RJ: Cross site scripting attacks (XXS), which allow hackers to intercept data, are on the rise and have claimed a number of high-profile victims, including eBay and British Airways. It’s a slight misnomer, as XSS attacks can be conducted against and within a single site, but developers need to think about how any data sent to their site will be interpreted by a browser.
JK: Another type of attack that developers need to pay attention to is SQL injection. SQL injection occurs when data that contains valid SQL code is passed to a system. Development teams need to ensure that this code cannot be executed on the underlying backend database. Again, some big names have been caught out by this type of vulnerably, including Epic Games, the developer of Fortnite. SQL problems are so widespread that there’s even an online hall of shame.
Has it taken you a lot of time to develop cyber security awareness?
JK: I have a lot of experience in secure development environments, but I wouldn’t describe security conscious development principles as any more difficult to master than other good development practices. Being at Redscan certainly helps as I’m encouraged to include security training and events in my CPD portfolio and have access to in-house penetration testing expertise, something many other organisations don’t have.
RJ: Collaboration is key. At Redscan, we discuss security issues all the time and bring in others for their professional skills. It’s part of a purple team culture, where we constantly test and challenge each other to do the best job we can. If your organisation don’t have security skills in-house, consider working with external consultants to provide advice and undertake specialist web app testing and build and configuration reviews.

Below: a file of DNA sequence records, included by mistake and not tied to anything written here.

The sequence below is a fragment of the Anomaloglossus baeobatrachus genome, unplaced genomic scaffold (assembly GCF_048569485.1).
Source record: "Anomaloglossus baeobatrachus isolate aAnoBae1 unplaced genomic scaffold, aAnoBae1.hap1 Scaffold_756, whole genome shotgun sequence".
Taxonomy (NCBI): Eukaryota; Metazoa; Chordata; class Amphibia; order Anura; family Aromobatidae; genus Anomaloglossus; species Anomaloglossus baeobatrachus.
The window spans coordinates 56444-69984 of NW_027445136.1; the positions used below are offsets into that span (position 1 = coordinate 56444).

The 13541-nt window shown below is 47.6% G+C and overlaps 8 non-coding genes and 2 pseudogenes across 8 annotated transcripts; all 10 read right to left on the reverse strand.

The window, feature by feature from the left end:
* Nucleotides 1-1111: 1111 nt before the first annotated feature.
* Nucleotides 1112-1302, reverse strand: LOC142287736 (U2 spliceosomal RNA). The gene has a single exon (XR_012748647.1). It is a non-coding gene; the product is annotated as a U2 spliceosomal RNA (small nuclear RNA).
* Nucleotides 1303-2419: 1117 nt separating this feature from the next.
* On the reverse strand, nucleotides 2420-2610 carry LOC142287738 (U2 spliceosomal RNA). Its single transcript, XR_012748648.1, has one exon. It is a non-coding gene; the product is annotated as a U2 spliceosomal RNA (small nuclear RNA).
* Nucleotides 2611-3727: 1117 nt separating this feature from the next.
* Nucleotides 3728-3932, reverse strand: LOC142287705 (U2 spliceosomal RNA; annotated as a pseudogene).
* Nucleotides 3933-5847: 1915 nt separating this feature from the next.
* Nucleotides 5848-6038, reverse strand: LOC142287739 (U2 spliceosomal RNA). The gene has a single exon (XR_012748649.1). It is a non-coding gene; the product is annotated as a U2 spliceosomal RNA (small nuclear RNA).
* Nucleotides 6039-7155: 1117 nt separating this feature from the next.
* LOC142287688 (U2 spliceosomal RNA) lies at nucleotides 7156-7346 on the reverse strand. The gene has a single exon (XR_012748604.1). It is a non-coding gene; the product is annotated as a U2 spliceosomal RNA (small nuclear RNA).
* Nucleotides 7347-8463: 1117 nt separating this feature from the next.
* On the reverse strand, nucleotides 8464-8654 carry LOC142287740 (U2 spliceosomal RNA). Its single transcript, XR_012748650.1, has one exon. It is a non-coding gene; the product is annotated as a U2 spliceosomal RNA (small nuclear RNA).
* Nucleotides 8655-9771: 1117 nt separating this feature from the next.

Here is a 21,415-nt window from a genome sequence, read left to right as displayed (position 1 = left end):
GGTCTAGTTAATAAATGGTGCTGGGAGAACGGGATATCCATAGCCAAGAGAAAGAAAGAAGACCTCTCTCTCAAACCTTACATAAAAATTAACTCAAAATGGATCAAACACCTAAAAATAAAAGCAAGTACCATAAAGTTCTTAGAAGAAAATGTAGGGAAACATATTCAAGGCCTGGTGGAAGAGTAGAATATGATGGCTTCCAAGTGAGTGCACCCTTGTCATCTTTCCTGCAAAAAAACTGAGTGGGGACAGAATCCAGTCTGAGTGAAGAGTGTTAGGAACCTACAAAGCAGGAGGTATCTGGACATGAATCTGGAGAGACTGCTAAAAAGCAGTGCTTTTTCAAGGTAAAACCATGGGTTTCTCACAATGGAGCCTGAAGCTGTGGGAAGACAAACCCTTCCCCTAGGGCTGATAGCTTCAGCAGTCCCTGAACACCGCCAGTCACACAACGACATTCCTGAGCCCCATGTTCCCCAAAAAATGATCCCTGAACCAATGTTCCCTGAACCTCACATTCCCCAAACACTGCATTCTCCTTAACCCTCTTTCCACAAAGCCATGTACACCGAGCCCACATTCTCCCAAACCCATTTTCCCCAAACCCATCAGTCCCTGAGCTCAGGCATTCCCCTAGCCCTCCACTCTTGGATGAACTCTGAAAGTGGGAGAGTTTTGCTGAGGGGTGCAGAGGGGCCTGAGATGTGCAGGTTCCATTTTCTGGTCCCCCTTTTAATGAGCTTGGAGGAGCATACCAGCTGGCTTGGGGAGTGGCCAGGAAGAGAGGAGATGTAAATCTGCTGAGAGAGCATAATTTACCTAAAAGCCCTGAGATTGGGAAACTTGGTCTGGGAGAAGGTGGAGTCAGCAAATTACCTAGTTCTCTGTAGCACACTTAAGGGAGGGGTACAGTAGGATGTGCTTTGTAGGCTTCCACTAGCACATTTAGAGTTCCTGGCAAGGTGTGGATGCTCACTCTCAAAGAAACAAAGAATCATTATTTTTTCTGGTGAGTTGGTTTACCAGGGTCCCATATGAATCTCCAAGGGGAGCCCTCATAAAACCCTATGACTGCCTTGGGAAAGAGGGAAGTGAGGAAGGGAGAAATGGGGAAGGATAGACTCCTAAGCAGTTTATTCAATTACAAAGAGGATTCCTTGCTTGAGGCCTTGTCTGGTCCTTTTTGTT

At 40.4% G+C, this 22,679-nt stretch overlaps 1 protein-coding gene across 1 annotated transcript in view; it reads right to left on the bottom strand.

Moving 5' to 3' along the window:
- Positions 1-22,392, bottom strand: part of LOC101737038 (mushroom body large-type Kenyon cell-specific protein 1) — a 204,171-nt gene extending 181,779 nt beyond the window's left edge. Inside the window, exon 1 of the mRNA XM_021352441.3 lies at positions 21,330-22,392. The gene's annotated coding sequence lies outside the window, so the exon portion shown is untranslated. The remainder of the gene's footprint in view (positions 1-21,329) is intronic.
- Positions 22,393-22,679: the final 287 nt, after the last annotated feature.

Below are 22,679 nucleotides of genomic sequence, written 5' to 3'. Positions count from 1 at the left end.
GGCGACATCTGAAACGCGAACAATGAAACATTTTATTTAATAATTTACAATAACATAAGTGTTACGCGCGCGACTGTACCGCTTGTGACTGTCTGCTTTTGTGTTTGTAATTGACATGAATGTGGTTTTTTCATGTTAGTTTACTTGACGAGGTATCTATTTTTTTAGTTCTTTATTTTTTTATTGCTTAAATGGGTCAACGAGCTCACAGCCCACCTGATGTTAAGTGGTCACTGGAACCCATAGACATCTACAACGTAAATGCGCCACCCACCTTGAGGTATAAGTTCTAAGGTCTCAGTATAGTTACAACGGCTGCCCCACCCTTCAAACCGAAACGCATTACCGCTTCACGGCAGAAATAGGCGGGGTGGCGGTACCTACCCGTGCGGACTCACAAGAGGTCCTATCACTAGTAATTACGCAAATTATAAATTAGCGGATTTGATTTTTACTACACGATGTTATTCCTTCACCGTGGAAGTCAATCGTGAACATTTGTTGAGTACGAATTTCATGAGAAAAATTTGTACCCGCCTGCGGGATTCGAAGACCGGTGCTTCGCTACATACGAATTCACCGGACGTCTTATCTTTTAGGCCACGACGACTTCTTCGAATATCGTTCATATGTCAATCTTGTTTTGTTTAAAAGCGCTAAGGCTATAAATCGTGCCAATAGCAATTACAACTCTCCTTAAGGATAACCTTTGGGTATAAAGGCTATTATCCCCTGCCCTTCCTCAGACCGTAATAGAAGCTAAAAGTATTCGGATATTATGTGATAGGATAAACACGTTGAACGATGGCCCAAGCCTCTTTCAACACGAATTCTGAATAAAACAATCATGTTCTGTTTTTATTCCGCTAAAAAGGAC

What advice would you give to anyone wanting to create a security-minded culture?
JK: Start by talking about security during the development process. Make it a hot topic so you’re sharing ideas and reading about it. It should be part of your review cycle and discussions, whether that’s in an agile scrum or some other methodology. Cyber security should be part of the churn of discussion that surrounds every development project.
RJ: Fostering a cyber security culture starts with everyone regularly undertaking mandatory awareness training. Beyond this, a genuine interest in cyber security issues should be fostered so that developers actively keep abreast of security related news and learn from the mistakes of others. I’d also encourage every organisation to have a vulnerability disclosure policy, so there is a process for encouraging employees to shine a light on vulnerabilities when they’re found.
JK: Yeah, vulnerability management is hugely important. Some people can think that vulnerabilities being pointed out is in some way personal. It isn’t, it’s just life in modern development. Accepting this means that developers won’t be resistant to raising security issues.
Having a formal written policy is the best way to stand up to external pressures that might lead to corners being cut to meet deadlines.